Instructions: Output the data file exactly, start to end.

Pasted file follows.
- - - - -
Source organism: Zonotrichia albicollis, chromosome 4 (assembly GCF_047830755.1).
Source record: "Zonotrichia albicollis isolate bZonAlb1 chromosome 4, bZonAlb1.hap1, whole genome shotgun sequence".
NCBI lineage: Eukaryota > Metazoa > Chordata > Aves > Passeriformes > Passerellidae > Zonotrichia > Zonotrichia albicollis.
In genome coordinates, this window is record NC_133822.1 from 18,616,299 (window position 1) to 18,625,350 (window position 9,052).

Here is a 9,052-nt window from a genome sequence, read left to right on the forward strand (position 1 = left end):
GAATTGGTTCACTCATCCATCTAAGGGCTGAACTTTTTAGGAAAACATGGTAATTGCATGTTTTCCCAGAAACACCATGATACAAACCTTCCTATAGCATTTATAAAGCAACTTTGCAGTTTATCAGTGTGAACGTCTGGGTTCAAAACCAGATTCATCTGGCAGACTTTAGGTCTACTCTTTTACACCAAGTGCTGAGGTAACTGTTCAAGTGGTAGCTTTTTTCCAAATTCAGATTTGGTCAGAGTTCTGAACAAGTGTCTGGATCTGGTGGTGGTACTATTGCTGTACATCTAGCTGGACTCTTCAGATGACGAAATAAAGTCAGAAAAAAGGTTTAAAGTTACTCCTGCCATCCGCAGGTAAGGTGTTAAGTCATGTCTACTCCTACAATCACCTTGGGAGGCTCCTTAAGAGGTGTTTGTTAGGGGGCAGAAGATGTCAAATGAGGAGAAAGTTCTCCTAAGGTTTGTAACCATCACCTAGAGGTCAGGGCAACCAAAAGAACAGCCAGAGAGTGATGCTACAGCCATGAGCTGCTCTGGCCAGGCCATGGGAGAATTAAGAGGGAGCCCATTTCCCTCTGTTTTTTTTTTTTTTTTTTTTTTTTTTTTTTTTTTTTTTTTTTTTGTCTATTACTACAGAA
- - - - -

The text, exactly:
Source organism: Zonotrichia albicollis, chromosome 4 (assembly GCF_047830755.1).
Source record: "Zonotrichia albicollis isolate bZonAlb1 chromosome 4, bZonAlb1.hap1, whole genome shotgun sequence".
NCBI lineage: Eukaryota > Metazoa > Chordata > Aves > Passeriformes > Passerellidae > Zonotrichia > Zonotrichia albicollis.
In genome coordinates, this window is record NC_133822.1 from 18,616,299 (window position 1) to 18,625,350 (window position 9,052).

Here is a 9,052-nt window from a genome sequence, read left to right on the forward strand (position 1 = left end):
GAATTGGTTCACTCATCCATCTAAGGGCTGAACTTTTTAGGAAAACATGGTAATTGCATGTTTTCCCAGAAACACCATGATACAAACCTTCCTATAGCATTTATAAAGCAACTTTGCAGTTTATCAGTGTGAACGTCTGGGTTCAAAACCAGATTCATCTGGCAGACTTTAGGTCTACTCTTTTACACCAAGTGCTGAGGTAACTGTTCAAGTGGTAGCTTTTTTCCAAATTCAGATTTGGTCAGAGTTCTGAACAAGTGTCTGGATCTGGTGGTGGTACTATTGCTGTACATCTAGCTGGACTCTTCAGATGACGAAATAAAGTCAGAAAAAAGGTTTAAAGTTACTCCTGCCATCCGCAGGTAAGGTGTTAAGTCATGTCTACTCCTACAATCACCTTGGGAGGCTCCTTAAGAGGTGTTTGTTAGGGGGCAGAAGATGTCAAATGAGGAGAAAGTTCTCCTAAGGTTTGTAACCATCACCTAGAGGTCAGGGCAACCAAAAGAACAGCCAGAGAGTGATGCTACAGCCATGAGCTGCTCTGGCCAGGCCATGGGAGAATTAAGAGGGAGCCCATTTCCCTCTGTTTTTTTTTTTTTTTTTTTTTTTTTTTTTTTTTTTTTTTTTTTTGTCTATTACTACAGAA